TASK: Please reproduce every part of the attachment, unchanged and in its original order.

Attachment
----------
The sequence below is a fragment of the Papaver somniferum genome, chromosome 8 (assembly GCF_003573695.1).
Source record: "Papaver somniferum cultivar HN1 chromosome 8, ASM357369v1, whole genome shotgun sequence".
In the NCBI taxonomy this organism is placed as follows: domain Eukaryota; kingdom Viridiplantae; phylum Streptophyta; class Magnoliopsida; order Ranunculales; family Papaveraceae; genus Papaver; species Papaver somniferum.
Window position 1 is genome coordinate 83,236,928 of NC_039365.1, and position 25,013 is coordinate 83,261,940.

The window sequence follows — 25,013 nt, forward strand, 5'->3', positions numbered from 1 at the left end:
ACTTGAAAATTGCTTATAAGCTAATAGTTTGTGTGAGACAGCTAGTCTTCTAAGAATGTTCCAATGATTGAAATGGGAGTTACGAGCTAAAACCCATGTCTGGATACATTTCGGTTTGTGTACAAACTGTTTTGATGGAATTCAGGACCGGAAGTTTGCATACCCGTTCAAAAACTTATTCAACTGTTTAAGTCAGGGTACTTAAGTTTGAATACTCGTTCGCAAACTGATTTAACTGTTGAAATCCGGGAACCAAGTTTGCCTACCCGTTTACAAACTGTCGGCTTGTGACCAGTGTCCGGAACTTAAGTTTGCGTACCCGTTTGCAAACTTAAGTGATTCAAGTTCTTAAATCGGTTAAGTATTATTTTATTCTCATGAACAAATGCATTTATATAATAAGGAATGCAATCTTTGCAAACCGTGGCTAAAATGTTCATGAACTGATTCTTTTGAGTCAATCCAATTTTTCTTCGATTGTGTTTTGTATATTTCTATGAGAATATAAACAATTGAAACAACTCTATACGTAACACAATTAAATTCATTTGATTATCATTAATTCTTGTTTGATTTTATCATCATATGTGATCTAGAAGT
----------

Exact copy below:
The sequence below is a fragment of the Papaver somniferum genome, chromosome 8 (assembly GCF_003573695.1).
Source record: "Papaver somniferum cultivar HN1 chromosome 8, ASM357369v1, whole genome shotgun sequence".
In the NCBI taxonomy this organism is placed as follows: domain Eukaryota; kingdom Viridiplantae; phylum Streptophyta; class Magnoliopsida; order Ranunculales; family Papaveraceae; genus Papaver; species Papaver somniferum.
Window position 1 is genome coordinate 83,236,928 of NC_039365.1, and position 25,013 is coordinate 83,261,940.

The window sequence follows — 25,013 nt, forward strand, 5'->3', positions numbered from 1 at the left end:
ACTTGAAAATTGCTTATAAGCTAATAGTTTGTGTGAGACAGCTAGTCTTCTAAGAATGTTCCAATGATTGAAATGGGAGTTACGAGCTAAAACCCATGTCTGGATACATTTCGGTTTGTGTACAAACTGTTTTGATGGAATTCAGGACCGGAAGTTTGCATACCCGTTCAAAAACTTATTCAACTGTTTAAGTCAGGGTACTTAAGTTTGAATACTCGTTCGCAAACTGATTTAACTGTTGAAATCCGGGAACCAAGTTTGCCTACCCGTTTACAAACTGTCGGCTTGTGACCAGTGTCCGGAACTTAAGTTTGCGTACCCGTTTGCAAACTTAAGTGATTCAAGTTCTTAAATCGGTTAAGTATTATTTTATTCTCATGAACAAATGCATTTATATAATAAGGAATGCAATCTTTGCAAACCGTGGCTAAAATGTTCATGAACTGATTCTTTTGAGTCAATCCAATTTTTCTTCGATTGTGTTTTGTATATTTCTATGAGAATATAAACAATTGAAACAACTCTATACGTAACACAATTAAATTCATTTGATTATCATTAATTCTTGTTTGATTTTATCATCATATGTGATCTAGAAGT